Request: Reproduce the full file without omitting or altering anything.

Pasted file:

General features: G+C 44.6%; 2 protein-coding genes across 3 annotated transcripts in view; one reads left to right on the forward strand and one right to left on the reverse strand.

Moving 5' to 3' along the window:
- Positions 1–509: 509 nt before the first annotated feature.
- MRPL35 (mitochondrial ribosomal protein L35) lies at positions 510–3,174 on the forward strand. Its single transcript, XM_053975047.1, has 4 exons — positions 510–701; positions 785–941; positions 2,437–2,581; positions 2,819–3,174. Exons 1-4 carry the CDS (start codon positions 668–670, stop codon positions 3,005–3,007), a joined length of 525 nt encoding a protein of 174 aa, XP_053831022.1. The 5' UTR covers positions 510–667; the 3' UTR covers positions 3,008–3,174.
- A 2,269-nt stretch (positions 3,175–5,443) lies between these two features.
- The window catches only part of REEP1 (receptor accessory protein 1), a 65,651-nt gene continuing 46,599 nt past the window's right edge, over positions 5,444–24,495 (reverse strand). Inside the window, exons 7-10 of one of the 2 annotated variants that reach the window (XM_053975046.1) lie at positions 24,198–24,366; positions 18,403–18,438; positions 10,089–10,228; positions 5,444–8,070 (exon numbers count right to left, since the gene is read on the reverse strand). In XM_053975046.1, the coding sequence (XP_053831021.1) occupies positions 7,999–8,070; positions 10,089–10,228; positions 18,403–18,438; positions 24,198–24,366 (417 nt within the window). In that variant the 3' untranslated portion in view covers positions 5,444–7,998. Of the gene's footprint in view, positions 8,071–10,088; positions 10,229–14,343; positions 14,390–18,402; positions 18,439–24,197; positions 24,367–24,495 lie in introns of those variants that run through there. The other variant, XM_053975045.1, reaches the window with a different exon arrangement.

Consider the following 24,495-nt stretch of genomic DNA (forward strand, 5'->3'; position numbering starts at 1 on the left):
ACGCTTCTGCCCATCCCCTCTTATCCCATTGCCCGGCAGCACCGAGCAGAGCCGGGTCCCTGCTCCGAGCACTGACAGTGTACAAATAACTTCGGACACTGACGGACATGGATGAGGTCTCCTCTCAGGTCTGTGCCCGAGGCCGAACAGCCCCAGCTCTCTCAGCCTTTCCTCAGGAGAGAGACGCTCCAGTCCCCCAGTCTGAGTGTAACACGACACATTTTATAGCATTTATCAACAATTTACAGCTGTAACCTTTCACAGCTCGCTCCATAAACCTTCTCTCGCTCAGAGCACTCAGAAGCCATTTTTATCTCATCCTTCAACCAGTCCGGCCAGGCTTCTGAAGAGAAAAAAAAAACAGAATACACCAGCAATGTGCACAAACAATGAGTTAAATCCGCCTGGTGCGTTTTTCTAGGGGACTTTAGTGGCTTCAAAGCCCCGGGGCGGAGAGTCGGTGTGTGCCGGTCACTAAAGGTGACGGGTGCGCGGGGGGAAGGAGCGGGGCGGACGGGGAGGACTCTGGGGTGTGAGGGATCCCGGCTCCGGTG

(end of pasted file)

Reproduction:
General features: G+C 44.6%; 2 protein-coding genes across 3 annotated transcripts in view; one reads left to right on the forward strand and one right to left on the reverse strand.

Moving 5' to 3' along the window:
- Positions 1–509: 509 nt before the first annotated feature.
- MRPL35 (mitochondrial ribosomal protein L35) lies at positions 510–3,174 on the forward strand. Its single transcript, XM_053975047.1, has 4 exons — positions 510–701; positions 785–941; positions 2,437–2,581; positions 2,819–3,174. Exons 1-4 carry the CDS (start codon positions 668–670, stop codon positions 3,005–3,007), a joined length of 525 nt encoding a protein of 174 aa, XP_053831022.1. The 5' UTR covers positions 510–667; the 3' UTR covers positions 3,008–3,174.
- A 2,269-nt stretch (positions 3,175–5,443) lies between these two features.
- The window catches only part of REEP1 (receptor accessory protein 1), a 65,651-nt gene continuing 46,599 nt past the window's right edge, over positions 5,444–24,495 (reverse strand). Inside the window, exons 7-10 of one of the 2 annotated variants that reach the window (XM_053975046.1) lie at positions 24,198–24,366; positions 18,403–18,438; positions 10,089–10,228; positions 5,444–8,070 (exon numbers count right to left, since the gene is read on the reverse strand). In XM_053975046.1, the coding sequence (XP_053831021.1) occupies positions 7,999–8,070; positions 10,089–10,228; positions 18,403–18,438; positions 24,198–24,366 (417 nt within the window). In that variant the 3' untranslated portion in view covers positions 5,444–7,998. Of the gene's footprint in view, positions 8,071–10,088; positions 10,229–14,343; positions 14,390–18,402; positions 18,439–24,197; positions 24,367–24,495 lie in introns of those variants that run through there. The other variant, XM_053975045.1, reaches the window with a different exon arrangement.

Consider the following 24,495-nt stretch of genomic DNA (forward strand, 5'->3'; position numbering starts at 1 on the left):
ACGCTTCTGCCCATCCCCTCTTATCCCATTGCCCGGCAGCACCGAGCAGAGCCGGGTCCCTGCTCCGAGCACTGACAGTGTACAAATAACTTCGGACACTGACGGACATGGATGAGGTCTCCTCTCAGGTCTGTGCCCGAGGCCGAACAGCCCCAGCTCTCTCAGCCTTTCCTCAGGAGAGAGACGCTCCAGTCCCCCAGTCTGAGTGTAACACGACACATTTTATAGCATTTATCAACAATTTACAGCTGTAACCTTTCACAGCTCGCTCCATAAACCTTCTCTCGCTCAGAGCACTCAGAAGCCATTTTTATCTCATCCTTCAACCAGTCCGGCCAGGCTTCTGAAGAGAAAAAAAAAACAGAATACACCAGCAATGTGCACAAACAATGAGTTAAATCCGCCTGGTGCGTTTTTCTAGGGGACTTTAGTGGCTTCAAAGCCCCGGGGCGGAGAGTCGGTGTGTGCCGGTCACTAAAGGTGACGGGTGCGCGGGGGGAAGGAGCGGGGCGGACGGGGAGGACTCTGGGGTGTGAGGGATCCCGGCTCCGGTG